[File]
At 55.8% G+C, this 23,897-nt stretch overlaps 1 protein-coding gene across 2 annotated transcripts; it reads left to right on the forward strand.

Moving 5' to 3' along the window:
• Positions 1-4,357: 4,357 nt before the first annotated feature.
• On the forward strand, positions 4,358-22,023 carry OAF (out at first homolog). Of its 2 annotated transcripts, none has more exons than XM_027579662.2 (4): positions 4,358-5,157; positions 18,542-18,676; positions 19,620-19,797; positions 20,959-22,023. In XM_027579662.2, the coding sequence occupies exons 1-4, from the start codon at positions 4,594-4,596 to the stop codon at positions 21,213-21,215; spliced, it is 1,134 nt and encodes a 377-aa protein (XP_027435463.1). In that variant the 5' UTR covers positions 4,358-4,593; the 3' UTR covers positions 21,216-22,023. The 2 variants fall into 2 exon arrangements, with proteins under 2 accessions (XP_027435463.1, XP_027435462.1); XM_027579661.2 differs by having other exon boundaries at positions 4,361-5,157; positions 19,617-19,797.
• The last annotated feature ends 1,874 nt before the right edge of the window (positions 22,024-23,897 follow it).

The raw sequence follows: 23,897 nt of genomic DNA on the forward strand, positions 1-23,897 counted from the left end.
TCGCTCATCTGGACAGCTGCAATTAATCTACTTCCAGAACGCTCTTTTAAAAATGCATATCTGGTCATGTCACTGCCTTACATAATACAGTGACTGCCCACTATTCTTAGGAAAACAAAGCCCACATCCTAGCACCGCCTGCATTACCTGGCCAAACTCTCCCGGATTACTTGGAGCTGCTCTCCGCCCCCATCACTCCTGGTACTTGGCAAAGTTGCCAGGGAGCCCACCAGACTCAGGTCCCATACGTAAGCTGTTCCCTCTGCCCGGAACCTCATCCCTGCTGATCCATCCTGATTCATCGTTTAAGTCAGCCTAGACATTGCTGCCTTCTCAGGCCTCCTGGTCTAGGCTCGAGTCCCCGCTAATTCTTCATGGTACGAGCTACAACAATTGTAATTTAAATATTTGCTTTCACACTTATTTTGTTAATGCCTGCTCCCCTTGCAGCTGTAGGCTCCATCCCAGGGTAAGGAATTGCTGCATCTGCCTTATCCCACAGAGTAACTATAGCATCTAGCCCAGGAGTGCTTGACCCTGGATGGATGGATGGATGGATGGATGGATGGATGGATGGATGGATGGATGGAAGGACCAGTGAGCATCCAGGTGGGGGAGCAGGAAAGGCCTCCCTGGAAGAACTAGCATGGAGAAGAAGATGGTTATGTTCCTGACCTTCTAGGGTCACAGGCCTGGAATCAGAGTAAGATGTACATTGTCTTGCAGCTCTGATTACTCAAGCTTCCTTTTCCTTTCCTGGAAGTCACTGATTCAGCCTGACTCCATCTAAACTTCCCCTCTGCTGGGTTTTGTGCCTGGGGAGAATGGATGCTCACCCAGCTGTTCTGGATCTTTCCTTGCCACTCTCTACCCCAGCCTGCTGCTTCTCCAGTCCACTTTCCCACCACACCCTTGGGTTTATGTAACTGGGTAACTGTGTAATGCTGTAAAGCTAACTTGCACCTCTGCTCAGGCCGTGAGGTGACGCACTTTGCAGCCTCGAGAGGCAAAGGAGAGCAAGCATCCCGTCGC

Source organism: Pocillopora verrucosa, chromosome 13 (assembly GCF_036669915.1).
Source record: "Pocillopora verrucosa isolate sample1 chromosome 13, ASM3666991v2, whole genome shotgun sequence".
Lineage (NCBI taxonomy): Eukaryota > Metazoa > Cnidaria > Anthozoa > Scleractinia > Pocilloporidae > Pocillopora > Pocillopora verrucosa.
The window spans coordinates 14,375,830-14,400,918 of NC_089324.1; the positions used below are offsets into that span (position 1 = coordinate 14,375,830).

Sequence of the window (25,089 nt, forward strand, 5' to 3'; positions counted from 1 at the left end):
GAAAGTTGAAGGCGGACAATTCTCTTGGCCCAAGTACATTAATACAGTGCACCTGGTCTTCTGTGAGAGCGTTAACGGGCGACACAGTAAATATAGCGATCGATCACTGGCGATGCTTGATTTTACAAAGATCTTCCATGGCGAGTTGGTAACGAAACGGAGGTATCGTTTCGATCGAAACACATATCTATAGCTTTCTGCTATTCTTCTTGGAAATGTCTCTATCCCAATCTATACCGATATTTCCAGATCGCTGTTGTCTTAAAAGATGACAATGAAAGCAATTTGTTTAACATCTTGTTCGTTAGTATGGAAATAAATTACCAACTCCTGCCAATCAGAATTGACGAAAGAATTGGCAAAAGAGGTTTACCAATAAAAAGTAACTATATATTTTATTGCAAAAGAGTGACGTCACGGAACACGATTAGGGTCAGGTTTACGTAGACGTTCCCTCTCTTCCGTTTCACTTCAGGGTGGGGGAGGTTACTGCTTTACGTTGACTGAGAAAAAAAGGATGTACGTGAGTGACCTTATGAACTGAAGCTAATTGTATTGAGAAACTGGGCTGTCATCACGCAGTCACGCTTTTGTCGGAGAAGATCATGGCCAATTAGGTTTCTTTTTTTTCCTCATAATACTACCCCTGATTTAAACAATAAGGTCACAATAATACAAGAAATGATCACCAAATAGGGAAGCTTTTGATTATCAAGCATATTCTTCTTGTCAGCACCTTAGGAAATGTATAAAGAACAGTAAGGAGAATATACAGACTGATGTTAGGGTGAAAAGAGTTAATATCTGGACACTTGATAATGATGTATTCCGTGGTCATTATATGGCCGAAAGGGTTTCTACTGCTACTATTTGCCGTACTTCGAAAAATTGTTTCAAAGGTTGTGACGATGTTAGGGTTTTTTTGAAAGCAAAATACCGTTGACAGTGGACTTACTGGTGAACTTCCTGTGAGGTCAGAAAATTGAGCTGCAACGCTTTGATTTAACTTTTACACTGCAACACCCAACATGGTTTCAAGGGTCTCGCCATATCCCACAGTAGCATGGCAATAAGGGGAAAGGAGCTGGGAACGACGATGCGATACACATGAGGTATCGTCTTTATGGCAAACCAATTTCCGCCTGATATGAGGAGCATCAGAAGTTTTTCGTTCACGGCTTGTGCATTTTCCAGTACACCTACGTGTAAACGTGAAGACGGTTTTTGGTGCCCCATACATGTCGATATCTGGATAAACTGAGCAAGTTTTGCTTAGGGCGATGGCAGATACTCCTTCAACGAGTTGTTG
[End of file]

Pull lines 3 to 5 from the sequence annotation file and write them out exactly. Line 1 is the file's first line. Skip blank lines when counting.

• Positions 1-4,357: 4,357 nt before the first annotated feature.
• On the forward strand, positions 4,358-22,023 carry OAF (out at first homolog). Of its 2 annotated transcripts, none has more exons than XM_027579662.2 (4): positions 4,358-5,157; positions 18,542-18,676; positions 19,620-19,797; positions 20,959-22,023. In XM_027579662.2, the coding sequence occupies exons 1-4, from the start codon at positions 4,594-4,596 to the stop codon at positions 21,213-21,215; spliced, it is 1,134 nt and encodes a 377-aa protein (XP_027435463.1). In that variant the 5' UTR covers positions 4,358-4,593; the 3' UTR covers positions 21,216-22,023. The 2 variants fall into 2 exon arrangements, with proteins under 2 accessions (XP_027435463.1, XP_027435462.1); XM_027579661.2 differs by having other exon boundaries at positions 4,361-5,157; positions 19,617-19,797.
• The last annotated feature ends 1,874 nt before the right edge of the window (positions 22,024-23,897 follow it).